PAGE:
Bearing her gift: Jenna Drury’s Shepherd with Raqhael Harte’s Mary and Jesus. Picture: John Saunders

Sally Maybridge’s Angel Gabriel looks down from above in radiant white, while cast members move among the full house, sometimes in circular motions as the Kings (completed by Ben Turvill) and the Shepherds (Ged Murray, Michael Maybridge and Jenna Drury) make their journeys to seek out the new-born king, wrapped up in Mary’s arms.

All the while, Chris Pomfrett’s Joseph is protective, concerned, dutiful, specs propped on his head in his few calm, reflective moments, fearful at others.

The weight of responsibility: Chris Pomfrett’s Joseph must take Mary and Jesus to a safe place after learning of Herod’s decree to put all infant males to death. Picture: John Saunders

Parr, artistic director of Parrabola and driving force behind the York International Shakespeare Festival, not only directs with suitable gravitas and awareness of making the fullest spectacle of the church setting, but also has written and arranged the beautiful music. Instrumental or choral, accompanied or a cappella, it sounds wonderful as it rises within these bare walls.

Thursday and tonight’s performances have sold out, but seats are available for shows at 12 noon, 2pm and 6.30pm tomorrow (December 14), and 12 noon and 2pm on Sunday. Rejoice at this news and book now on 01904 623568, at or from the Theatre Royal box office in person.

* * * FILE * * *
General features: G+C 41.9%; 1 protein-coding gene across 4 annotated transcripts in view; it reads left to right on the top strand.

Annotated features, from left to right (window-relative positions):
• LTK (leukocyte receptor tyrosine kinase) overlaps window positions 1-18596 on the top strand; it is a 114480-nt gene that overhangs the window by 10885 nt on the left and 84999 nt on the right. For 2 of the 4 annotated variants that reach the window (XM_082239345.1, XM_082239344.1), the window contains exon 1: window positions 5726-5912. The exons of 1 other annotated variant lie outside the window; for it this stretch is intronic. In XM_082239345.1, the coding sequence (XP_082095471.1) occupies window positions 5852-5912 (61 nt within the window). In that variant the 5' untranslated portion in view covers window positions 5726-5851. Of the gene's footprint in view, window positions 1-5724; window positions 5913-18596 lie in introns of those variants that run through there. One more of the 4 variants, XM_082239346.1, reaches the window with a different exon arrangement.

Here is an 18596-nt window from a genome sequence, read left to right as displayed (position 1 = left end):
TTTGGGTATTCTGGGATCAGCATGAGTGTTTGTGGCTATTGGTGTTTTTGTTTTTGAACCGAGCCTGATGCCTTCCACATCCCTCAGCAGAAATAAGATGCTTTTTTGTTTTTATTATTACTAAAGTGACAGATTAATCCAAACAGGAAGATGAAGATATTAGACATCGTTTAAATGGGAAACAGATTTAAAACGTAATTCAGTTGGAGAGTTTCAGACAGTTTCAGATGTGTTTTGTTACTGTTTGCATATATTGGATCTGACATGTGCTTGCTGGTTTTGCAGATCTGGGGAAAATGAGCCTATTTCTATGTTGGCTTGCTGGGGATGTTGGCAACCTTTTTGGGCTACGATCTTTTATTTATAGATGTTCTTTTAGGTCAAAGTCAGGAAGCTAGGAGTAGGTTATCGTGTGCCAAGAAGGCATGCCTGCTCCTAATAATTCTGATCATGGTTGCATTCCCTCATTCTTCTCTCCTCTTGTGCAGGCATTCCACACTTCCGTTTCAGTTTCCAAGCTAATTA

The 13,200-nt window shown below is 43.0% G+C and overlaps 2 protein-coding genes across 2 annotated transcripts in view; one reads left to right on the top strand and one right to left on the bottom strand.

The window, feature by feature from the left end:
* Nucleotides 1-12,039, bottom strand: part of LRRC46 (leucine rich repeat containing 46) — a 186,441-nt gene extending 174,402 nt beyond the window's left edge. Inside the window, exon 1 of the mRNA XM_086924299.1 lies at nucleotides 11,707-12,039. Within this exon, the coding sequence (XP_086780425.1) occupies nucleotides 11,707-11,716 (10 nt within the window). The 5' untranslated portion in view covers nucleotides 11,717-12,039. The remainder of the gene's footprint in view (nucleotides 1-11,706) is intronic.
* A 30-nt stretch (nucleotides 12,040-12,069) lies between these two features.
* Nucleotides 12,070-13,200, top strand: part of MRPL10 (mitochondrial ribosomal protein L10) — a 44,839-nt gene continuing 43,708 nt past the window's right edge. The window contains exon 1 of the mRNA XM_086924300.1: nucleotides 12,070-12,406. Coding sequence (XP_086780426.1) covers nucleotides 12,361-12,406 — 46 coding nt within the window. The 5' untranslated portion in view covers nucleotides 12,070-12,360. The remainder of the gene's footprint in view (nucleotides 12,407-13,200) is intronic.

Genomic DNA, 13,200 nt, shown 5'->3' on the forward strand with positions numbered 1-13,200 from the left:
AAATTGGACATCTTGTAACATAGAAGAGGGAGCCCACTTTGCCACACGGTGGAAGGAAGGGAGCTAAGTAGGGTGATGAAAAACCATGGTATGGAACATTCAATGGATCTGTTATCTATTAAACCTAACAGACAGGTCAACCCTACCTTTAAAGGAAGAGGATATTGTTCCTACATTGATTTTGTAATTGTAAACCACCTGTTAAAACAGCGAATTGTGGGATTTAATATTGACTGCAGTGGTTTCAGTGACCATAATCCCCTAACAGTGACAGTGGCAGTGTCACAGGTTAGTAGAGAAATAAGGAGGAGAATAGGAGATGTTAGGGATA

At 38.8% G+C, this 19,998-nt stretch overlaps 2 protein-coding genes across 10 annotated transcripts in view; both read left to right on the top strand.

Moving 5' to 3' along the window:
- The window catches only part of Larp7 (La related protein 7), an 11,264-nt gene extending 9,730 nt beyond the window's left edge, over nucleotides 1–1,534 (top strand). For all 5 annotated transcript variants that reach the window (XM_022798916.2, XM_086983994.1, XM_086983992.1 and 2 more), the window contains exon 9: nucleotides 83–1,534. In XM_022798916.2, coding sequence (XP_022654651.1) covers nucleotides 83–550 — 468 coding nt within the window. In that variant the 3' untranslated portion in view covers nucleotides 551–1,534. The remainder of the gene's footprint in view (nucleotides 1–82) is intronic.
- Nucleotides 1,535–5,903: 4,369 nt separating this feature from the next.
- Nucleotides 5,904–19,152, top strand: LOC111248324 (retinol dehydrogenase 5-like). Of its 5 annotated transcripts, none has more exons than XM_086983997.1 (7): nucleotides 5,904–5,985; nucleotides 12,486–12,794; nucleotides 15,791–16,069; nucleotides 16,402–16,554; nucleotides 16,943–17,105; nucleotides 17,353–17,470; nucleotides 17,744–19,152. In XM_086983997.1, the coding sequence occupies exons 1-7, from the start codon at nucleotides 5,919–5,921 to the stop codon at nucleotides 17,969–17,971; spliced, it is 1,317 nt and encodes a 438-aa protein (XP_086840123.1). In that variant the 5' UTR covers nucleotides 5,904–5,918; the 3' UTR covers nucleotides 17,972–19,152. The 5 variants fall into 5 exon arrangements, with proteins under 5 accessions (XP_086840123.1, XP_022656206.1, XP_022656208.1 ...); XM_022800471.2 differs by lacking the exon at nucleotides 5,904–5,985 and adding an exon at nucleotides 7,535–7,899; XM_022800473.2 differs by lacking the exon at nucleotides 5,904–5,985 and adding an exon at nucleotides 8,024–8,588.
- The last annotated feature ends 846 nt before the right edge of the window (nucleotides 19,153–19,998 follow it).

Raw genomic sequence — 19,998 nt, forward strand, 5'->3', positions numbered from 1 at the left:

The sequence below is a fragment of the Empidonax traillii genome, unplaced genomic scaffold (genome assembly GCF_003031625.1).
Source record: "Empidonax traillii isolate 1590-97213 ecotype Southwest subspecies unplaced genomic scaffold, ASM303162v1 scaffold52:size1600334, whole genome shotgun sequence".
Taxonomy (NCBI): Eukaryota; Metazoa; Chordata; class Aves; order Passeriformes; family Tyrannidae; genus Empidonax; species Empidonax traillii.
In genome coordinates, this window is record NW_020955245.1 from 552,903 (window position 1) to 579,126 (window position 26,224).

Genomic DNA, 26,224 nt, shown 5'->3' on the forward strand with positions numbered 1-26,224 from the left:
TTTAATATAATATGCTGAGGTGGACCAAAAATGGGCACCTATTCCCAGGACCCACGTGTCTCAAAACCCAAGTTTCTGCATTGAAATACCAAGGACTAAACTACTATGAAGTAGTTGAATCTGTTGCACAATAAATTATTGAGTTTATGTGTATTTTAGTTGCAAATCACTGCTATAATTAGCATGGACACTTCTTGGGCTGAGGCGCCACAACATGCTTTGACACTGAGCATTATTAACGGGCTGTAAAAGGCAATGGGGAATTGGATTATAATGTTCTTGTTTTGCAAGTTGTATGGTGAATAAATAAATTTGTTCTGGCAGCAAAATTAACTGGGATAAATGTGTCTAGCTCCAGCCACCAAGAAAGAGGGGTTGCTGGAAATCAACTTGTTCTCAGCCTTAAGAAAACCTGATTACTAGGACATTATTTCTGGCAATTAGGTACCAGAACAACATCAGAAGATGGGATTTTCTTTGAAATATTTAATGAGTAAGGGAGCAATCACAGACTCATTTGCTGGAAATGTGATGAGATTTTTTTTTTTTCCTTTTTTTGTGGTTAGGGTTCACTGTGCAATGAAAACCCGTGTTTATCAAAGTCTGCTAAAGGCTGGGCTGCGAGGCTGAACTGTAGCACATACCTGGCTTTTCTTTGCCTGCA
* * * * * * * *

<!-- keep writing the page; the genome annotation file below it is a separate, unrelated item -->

Charles Hutchinson

Philip Parr gives fresh refugee perspective to Nativity for York at Spurriergate Centre

Angels in town: York Mystery Plays Supporters Trust cast members for A Nativity for York stand outside the Spurriergate Centre, York. Picture: John Saunders

A NATIVITY for York is in its final week of rehearsals before premiering from December 12 to 15 at the Spurriergate Centre, Spurriergate, York.

Directed by Philip Parr and produced by York Mystery Plays Supporters Trust (YMPST), this hour-long production with live music is based on the surviving manuscript of the medieval York Mystery Plays in the British Library, while being infused with a contemporary resonance to “remind us that this story is not so very far from our own modern-day experience”.

From the 14th to 16th centuries, episodes from the Bible were presented on wagons pulled through the streets of York by the City Guilds of Craftsmen, celebrating the Feast of Corpus Christi in early summer. Next week’s show draws text from eight of the 48 short plays, presented in a modernised version of a northern dialect of Middle English, so audiences can follow the action while retaining the all-important sounds of the language.

Ged Murray and Jenna Drury in rehearsal for A Nativity for York. Picture: Nick Ansell